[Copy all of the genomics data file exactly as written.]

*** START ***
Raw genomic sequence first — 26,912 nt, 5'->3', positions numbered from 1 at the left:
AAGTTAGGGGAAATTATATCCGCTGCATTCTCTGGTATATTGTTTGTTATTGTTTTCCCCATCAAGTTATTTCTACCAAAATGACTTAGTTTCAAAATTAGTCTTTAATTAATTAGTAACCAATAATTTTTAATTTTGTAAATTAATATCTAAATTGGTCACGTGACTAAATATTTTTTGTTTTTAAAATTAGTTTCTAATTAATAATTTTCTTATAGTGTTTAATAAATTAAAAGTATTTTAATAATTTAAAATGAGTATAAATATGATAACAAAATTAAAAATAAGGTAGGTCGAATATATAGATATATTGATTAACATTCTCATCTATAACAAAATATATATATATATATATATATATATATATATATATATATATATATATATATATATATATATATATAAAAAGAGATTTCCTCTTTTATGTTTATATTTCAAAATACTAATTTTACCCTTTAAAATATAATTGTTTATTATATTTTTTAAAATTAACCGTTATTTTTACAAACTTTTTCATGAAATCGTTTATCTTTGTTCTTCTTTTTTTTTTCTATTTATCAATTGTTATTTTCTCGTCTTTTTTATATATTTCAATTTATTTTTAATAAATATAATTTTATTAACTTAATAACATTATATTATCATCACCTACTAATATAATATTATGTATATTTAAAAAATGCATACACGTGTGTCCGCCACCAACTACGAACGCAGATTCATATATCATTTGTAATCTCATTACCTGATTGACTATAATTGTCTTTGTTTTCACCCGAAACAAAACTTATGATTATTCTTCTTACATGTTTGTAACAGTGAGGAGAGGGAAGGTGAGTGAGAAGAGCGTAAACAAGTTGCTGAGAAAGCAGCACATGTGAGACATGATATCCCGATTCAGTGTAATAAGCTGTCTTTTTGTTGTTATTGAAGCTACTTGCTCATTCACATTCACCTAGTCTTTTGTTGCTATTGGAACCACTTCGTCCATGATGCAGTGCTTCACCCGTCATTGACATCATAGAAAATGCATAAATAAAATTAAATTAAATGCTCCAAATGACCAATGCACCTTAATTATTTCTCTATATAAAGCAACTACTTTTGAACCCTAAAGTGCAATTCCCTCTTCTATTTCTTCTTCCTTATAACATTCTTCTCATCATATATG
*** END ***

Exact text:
Raw genomic sequence first — 26,912 nt, 5'->3', positions numbered from 1 at the left:
AAGTTAGGGGAAATTATATCCGCTGCATTCTCTGGTATATTGTTTGTTATTGTTTTCCCCATCAAGTTATTTCTACCAAAATGACTTAGTTTCAAAATTAGTCTTTAATTAATTAGTAACCAATAATTTTTAATTTTGTAAATTAATATCTAAATTGGTCACGTGACTAAATATTTTTTGTTTTTAAAATTAGTTTCTAATTAATAATTTTCTTATAGTGTTTAATAAATTAAAAGTATTTTAATAATTTAAAATGAGTATAAATATGATAACAAAATTAAAAATAAGGTAGGTCGAATATATAGATATATTGATTAACATTCTCATCTATAACAAAATATATATATATATATATATATATATATATATATATATATATATATATATATATATATATATATATAAAAAGAGATTTCCTCTTTTATGTTTATATTTCAAAATACTAATTTTACCCTTTAAAATATAATTGTTTATTATATTTTTTAAAATTAACCGTTATTTTTACAAACTTTTTCATGAAATCGTTTATCTTTGTTCTTCTTTTTTTTTTCTATTTATCAATTGTTATTTTCTCGTCTTTTTTATATATTTCAATTTATTTTTAATAAATATAATTTTATTAACTTAATAACATTATATTATCATCACCTACTAATATAATATTATGTATATTTAAAAAATGCATACACGTGTGTCCGCCACCAACTACGAACGCAGATTCATATATCATTTGTAATCTCATTACCTGATTGACTATAATTGTCTTTGTTTTCACCCGAAACAAAACTTATGATTATTCTTCTTACATGTTTGTAACAGTGAGGAGAGGGAAGGTGAGTGAGAAGAGCGTAAACAAGTTGCTGAGAAAGCAGCACATGTGAGACATGATATCCCGATTCAGTGTAATAAGCTGTCTTTTTGTTGTTATTGAAGCTACTTGCTCATTCACATTCACCTAGTCTTTTGTTGCTATTGGAACCACTTCGTCCATGATGCAGTGCTTCACCCGTCATTGACATCATAGAAAATGCATAAATAAAATTAAATTAAATGCTCCAAATGACCAATGCACCTTAATTATTTCTCTATATAAAGCAACTACTTTTGAACCCTAAAGTGCAATTCCCTCTTCTATTTCTTCTTCCTTATAACATTCTTCTCATCATATATG